Autoreactive IgG memory antibodies in patients with systemic lupus erythematosus arise from nonreactive and polyreactive precursors
Lupus Erythematosus, Systemic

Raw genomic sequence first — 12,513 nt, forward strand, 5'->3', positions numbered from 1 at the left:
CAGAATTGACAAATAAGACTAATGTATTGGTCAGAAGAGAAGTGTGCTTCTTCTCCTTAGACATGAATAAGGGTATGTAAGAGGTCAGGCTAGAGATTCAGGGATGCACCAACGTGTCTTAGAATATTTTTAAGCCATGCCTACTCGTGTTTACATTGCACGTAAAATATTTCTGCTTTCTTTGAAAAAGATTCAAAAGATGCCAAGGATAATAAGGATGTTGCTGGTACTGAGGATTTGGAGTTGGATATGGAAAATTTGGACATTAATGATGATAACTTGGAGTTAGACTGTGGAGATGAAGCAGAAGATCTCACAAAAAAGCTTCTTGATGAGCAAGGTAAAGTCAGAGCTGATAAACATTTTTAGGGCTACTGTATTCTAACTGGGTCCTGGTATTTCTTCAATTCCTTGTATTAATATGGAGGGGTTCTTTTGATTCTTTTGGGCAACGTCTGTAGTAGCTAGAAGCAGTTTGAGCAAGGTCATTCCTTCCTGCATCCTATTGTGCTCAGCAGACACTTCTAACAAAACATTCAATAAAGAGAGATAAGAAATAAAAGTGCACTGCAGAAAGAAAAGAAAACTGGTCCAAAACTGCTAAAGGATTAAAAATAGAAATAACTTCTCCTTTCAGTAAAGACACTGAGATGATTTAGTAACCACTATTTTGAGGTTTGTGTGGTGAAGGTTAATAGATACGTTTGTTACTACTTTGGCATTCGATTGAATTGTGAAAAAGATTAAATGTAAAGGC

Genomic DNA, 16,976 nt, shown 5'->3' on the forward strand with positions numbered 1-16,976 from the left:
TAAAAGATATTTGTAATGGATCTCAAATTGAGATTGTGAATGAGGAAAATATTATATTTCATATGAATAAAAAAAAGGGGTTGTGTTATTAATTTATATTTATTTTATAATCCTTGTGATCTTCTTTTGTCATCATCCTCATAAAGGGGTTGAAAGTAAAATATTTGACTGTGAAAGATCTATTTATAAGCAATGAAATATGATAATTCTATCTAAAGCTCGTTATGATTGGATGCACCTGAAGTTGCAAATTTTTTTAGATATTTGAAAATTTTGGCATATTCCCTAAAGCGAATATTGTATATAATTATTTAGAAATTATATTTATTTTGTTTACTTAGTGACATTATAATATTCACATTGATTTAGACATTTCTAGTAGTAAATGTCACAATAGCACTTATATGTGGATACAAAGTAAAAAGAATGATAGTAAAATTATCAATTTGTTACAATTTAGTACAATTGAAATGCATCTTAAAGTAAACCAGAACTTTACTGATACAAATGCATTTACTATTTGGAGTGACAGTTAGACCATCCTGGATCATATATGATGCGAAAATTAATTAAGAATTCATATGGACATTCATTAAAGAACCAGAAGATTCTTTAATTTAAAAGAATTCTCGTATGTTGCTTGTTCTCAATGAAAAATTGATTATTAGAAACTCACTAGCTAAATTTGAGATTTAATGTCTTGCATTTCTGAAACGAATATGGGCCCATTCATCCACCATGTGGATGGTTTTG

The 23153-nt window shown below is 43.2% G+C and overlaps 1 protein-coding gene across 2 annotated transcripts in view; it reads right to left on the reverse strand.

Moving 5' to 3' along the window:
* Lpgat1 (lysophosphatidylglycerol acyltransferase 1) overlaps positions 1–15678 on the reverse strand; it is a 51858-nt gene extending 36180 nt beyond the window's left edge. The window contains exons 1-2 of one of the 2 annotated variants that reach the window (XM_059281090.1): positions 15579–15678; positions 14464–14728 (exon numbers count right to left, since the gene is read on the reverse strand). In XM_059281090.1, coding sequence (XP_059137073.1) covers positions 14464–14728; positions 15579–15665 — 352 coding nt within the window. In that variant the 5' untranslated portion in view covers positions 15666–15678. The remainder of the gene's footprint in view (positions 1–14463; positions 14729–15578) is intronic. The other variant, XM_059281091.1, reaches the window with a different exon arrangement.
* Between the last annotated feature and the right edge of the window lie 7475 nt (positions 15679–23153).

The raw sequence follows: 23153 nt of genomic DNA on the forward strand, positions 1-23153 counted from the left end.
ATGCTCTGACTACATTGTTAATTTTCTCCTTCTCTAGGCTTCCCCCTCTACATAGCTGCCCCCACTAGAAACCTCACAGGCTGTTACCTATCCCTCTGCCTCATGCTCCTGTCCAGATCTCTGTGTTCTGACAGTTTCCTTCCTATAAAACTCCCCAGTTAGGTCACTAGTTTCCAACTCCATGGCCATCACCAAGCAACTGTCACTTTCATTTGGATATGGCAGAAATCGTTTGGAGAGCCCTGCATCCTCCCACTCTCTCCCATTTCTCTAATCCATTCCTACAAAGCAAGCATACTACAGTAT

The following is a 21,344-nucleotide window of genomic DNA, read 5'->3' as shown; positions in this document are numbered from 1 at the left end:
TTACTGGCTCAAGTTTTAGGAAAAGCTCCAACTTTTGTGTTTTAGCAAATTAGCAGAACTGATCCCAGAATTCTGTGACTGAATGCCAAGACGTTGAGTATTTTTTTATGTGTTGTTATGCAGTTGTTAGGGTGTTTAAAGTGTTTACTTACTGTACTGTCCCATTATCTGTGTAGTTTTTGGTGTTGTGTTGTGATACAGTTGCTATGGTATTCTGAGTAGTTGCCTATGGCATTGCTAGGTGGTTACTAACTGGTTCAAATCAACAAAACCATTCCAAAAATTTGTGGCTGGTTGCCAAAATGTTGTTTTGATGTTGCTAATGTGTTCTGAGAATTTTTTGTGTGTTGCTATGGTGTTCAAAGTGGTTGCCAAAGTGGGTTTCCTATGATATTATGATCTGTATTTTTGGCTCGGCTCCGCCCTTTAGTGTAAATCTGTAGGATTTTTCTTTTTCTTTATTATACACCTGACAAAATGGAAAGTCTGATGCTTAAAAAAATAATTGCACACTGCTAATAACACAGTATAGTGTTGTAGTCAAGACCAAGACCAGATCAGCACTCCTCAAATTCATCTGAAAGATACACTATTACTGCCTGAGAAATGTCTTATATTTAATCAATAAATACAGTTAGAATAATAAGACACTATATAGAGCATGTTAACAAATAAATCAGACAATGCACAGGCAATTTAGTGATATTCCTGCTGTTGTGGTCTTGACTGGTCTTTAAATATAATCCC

Persistent autoantibody production in patients with systemic lupus erythematosus (SLE) suggests the existence of autoreactive humoral memory, but the frequency of self-reactive memory B cells in SLE has not been determined. Here, we report on the reactivity of 200 monoclonal antibodies from single IgG+ memory B cells of four SLE patients. The overall frequency of polyreactive and HEp-2 self-reactive antibodies in this compartment was similar to controls. We found 15% of IgG memory B cell antibodies highly reactive and specific for SLE-associated extractable nuclear antigens (ENA) Ro52 and La in one patient with serum autoantibody titers of the same specificity but not in the other three patients or healthy individuals. The germ-line forms of the ENA antibodies were non-self-reactive or polyreactive with low binding to Ro52, supporting the idea that somatic mutations contributed to autoantibody specificity and reactivity. Heterogeneity in the frequency of memory B cells expressing SLE-associated autoantibodies suggests that this variable may be important in the outcome of therapies that ablate this compartment.